Even if you aren’t convinced of the correlation between sugar and these other health concerns, the fact that sugarspeeds up the aging process is inarguable and has been accepted in the anti-aging community well before Lustig’s 2009 lecture. Doctors overwhelmingly agree that eating sugar and HFCS causes inflammation and inflammation is the enemy of youthful skin.
Unfortunately, it would be nearly impossible to omit sugar from our diets entirely, because even fruits, vegetables and whole grains turn to glucose (the type of sugar that fuels glycation) when digested. But cutting way back can help.
An article in Prevention, written by Karen Repinski recommends the following guidelines: “Keep added sugar to no more than 10% of total calories. If you’re a 45-year-old woman of average height (5-foot-4), that’s 160 calories (or 10 teaspoons) from added sugar–about the number in one 12-ounce can of soda or six Hershey’s Kisses. By comparison, the average American consumes 31 teaspoons per day of added sugar, or the equivalent of 465 calories.”
If you’re among those who must have regular sugar, follow her guidelines.
I recommend that you omit white sugar altogether and stick to no more than 160 calories from either honey, maple syrup or agave syrup. I also recommend Stevia, which is a natural sweetner (made from a plant) than doesn’t contain harmful chemicals. It has very few calories and it’s recommend by anti-aging specialists Dr. Jessica Wu, author of Feed Your Face and also by by Dr. Howard Murad, author of The Water Secret.
Other than Stevia, most anti-aging doctors do not recommend artificial sweeteners, like Equal, because the chemicals in them cause our bodies to crave sweets.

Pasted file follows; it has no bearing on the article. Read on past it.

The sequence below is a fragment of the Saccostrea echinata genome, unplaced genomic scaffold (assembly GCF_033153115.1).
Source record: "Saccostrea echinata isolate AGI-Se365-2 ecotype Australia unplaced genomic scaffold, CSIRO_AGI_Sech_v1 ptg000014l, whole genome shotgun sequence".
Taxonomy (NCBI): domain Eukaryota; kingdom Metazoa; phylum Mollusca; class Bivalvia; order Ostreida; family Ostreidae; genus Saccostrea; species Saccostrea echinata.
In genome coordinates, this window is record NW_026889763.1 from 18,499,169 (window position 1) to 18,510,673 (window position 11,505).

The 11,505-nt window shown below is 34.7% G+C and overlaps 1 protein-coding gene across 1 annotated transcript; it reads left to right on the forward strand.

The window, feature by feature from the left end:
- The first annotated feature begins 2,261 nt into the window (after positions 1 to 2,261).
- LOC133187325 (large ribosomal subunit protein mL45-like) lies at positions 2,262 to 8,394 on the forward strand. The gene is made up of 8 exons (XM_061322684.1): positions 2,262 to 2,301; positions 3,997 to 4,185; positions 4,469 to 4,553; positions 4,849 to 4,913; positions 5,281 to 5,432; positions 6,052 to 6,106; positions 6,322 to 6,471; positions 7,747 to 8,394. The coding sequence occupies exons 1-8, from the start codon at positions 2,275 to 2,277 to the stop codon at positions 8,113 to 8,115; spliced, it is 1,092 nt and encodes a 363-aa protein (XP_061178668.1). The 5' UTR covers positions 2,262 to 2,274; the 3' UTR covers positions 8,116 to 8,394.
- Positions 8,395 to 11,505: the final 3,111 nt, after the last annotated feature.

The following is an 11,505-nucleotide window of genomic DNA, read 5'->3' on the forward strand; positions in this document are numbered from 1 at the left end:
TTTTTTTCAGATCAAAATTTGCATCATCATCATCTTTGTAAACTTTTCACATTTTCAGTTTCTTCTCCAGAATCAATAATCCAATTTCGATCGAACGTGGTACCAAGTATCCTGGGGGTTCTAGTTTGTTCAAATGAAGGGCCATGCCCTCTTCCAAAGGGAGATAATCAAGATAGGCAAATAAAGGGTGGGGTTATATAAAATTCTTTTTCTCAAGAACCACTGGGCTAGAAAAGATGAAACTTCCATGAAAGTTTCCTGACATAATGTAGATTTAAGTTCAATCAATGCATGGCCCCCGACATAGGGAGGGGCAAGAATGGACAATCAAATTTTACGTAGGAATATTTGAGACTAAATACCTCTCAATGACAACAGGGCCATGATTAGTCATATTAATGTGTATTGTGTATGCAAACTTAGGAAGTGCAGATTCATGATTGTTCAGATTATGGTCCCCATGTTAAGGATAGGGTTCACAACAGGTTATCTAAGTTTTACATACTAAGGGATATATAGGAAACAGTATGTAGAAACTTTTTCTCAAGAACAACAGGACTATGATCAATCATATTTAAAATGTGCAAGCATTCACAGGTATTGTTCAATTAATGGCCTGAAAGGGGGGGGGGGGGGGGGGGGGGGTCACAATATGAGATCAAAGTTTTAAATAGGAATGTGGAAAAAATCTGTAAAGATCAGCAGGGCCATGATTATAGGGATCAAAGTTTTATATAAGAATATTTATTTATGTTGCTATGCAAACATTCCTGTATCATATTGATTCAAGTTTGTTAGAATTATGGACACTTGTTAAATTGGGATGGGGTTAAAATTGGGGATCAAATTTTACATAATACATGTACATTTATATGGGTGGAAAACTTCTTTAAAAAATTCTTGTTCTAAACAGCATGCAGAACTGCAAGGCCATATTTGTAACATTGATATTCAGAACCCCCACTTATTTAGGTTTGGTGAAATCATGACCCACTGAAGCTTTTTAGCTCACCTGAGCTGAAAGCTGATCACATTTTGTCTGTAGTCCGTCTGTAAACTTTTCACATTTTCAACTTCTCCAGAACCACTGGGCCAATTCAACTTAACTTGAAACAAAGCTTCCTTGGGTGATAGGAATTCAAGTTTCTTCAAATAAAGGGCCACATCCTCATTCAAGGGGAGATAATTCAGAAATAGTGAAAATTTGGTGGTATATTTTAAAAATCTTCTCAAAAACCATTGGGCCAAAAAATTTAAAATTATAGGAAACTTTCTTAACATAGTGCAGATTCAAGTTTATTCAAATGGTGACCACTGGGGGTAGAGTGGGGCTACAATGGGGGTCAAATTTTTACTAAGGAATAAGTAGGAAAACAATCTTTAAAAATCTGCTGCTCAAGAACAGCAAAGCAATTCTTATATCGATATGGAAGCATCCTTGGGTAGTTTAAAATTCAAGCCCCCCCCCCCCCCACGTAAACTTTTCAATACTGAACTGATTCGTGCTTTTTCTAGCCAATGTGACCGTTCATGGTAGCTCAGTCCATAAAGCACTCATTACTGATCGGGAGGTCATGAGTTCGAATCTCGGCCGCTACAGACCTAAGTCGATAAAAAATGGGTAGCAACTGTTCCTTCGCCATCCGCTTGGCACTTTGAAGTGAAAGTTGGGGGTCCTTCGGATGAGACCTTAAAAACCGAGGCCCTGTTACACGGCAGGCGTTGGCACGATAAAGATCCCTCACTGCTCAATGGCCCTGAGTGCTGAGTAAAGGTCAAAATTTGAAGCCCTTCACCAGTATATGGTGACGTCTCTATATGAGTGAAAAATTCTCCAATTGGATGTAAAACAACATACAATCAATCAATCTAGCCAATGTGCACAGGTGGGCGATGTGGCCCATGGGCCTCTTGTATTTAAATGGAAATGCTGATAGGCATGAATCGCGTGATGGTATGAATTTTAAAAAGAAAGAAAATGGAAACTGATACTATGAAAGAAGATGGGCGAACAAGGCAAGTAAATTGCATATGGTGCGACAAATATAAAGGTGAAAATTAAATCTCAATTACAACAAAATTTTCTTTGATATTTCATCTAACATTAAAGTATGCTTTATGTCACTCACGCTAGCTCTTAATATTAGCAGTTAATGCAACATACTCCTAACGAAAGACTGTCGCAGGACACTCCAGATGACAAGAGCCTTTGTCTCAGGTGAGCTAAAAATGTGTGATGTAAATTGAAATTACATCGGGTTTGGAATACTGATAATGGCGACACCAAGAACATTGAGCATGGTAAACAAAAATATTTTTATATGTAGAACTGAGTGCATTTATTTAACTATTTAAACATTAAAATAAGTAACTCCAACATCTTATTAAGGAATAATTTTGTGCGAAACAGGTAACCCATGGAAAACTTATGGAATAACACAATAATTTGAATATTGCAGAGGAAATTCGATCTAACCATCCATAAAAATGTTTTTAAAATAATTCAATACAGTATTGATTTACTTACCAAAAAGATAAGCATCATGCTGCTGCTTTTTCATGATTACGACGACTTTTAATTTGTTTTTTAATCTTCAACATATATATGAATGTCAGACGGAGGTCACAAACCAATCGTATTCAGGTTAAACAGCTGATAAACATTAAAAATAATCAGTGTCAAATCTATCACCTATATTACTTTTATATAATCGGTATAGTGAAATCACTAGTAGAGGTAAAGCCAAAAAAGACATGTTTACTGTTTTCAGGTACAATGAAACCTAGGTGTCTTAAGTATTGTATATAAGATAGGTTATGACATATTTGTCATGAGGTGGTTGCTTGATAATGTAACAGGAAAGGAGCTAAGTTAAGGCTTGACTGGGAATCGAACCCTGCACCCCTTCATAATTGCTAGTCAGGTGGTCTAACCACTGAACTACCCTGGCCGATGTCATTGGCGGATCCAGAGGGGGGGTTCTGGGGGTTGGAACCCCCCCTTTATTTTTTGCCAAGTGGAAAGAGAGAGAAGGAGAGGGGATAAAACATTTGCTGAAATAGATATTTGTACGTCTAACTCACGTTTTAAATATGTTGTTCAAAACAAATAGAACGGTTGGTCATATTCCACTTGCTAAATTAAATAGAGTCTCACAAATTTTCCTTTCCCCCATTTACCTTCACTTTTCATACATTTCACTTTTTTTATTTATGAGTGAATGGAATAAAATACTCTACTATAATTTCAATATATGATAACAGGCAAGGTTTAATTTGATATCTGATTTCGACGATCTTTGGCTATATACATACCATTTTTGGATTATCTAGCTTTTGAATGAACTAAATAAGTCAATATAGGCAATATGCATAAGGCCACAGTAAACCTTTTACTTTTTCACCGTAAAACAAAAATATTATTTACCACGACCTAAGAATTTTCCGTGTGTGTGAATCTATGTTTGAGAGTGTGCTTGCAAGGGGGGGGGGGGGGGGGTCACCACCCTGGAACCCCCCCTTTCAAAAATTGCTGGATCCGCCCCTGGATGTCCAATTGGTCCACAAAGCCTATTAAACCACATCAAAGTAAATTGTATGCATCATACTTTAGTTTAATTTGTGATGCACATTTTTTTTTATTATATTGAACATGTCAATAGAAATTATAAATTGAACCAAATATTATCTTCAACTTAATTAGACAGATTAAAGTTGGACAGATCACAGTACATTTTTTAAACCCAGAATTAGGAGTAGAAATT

Here are some recommendations:
1. Read labels and check for sugar in prepared foods. Don’t eat foods that contain high fructose corn syrup. This is easier said than done, because it’s in so many foods, but if you eat fewer processed foods and more whole foods, you can avoid it.
2. Consider omitting soda from your diet. Instead drink water, carbonated water with a splash of lemon or lime, tea, or coconut water.
3. Stop adding processed sugar to food and beverages. Opt for natural sweeteners like honey, agave and maple syrup, but use the smallest amount your taste buds will allow.
4. Drink less fruit juice (which is all sugar, no fiber) and eat the whole fruit instead. Or make smoothies from low sugar fruits, like strawberries, raspberries, and blueberries.
5. Eat fewer high glycemic carbohydrates like white flour, white rice and pasta, because these also raise the blood sugar level. Instead, eat whole grains, like brown rice, oatmeal and quinoa.
The fact that sugar is so detrimental to our health is difficult to accept. It has comforted us throughout our lives which makes it hard to revise our view of it and our habit of consuming it without worry. Still, knowledge is power and it’s definitely empowering to know what the things we eat are doing to our bodies.
It would make life less enjoyable if we could NEVER enjoy sweets, so I’m not suggesting that we make ourselves miserable and avoid eating anything fun. What I am suggesting is that we will benefit if we eat less sugar, and we’ll look much better, too.
Stay healthy and beautiful!